State v. Darryl Bozeman, unpublished opinion, App. Div. Docket No. A-0565-06T4 (September 13, 2010) – Case remanded for evidentiary hearing.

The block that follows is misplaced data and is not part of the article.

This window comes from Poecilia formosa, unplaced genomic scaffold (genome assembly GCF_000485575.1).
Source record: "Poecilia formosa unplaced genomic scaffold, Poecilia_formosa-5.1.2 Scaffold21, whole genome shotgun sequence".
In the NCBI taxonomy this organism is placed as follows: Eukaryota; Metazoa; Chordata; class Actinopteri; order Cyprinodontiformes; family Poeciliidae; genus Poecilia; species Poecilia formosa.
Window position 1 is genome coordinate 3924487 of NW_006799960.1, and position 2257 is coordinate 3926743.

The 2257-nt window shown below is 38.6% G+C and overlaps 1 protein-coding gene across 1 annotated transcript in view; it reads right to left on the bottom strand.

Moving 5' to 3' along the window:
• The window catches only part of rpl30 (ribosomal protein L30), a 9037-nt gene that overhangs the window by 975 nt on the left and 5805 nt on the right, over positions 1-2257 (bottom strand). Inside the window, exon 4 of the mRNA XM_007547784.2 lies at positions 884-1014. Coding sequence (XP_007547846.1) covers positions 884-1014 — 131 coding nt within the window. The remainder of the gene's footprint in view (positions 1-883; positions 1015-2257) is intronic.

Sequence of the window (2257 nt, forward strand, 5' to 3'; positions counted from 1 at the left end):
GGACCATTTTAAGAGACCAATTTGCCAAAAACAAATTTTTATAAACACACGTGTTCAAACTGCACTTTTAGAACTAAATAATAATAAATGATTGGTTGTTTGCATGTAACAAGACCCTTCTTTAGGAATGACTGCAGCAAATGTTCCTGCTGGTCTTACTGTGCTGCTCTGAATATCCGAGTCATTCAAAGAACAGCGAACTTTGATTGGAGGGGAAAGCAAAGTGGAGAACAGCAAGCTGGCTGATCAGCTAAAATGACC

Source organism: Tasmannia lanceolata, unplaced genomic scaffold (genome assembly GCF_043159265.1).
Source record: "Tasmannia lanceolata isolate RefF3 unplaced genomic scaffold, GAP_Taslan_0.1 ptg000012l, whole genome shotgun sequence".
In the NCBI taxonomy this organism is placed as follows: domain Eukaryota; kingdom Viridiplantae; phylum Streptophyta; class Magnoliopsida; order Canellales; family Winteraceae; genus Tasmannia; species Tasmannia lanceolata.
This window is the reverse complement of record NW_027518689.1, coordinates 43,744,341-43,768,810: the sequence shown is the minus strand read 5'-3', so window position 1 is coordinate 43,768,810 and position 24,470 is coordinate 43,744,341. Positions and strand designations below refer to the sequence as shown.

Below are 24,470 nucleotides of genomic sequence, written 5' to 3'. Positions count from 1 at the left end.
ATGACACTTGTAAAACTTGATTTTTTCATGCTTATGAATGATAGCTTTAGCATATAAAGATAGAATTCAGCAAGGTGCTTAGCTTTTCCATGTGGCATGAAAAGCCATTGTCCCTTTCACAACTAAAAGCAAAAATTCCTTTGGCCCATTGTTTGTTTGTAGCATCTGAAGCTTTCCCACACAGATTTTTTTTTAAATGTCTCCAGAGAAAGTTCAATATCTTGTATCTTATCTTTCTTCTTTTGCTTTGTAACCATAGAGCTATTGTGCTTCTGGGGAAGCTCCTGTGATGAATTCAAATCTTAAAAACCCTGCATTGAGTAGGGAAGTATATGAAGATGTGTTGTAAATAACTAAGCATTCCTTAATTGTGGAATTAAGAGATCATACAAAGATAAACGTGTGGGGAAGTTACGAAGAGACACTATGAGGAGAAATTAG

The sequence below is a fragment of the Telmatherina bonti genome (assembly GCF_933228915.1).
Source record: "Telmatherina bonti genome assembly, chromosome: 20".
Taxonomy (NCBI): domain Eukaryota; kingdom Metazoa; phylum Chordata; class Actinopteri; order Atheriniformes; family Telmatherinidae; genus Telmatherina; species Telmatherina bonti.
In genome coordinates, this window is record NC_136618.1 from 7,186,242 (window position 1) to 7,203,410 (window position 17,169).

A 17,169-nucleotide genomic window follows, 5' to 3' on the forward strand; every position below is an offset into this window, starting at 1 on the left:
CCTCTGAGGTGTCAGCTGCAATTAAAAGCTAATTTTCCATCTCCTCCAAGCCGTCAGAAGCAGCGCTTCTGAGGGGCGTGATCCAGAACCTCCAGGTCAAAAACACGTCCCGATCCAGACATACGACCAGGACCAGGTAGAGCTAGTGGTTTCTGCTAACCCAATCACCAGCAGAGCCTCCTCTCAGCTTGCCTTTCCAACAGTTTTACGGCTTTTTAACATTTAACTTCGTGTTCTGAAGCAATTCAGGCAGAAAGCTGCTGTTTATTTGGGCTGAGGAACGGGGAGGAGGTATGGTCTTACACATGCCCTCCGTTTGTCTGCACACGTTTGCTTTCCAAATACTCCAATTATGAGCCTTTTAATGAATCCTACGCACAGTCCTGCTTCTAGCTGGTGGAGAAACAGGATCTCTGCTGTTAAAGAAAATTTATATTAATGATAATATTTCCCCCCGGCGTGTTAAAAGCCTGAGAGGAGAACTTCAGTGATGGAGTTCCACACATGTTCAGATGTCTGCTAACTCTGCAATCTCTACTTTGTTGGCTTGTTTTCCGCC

“Defendant argues that he was denied due process of law by the trial court’s decision to allow Officer Santarpia to make an in-court identification of him without first finding that such an identification would be reliable…. [A]lthough a trial court is required to reach the issue of ‘taint’ only if it first finds that the identification process was unduly suggestive, the better practice is to make specific findings of fact on the independent reliability of the identifications…. Here, the trial court did not make the necessary findings. The judge never stated whether Santarpia’s out-of-court photo array identification of defendant was impermissibly suggestive, but held that it could not be admitted into evidence at trial. On the other hand, he made no findings as to the reliability of the identification or why the in-court was admissible in light of the excluded photographic identification and the courthouse observation. As a result defendant’s Sixth Amendment right to confrontation is seriously implicated. We remand for further proceedings on the questions concerning identification which the trial judge did not address and to determine issues of admissibility based thereon.”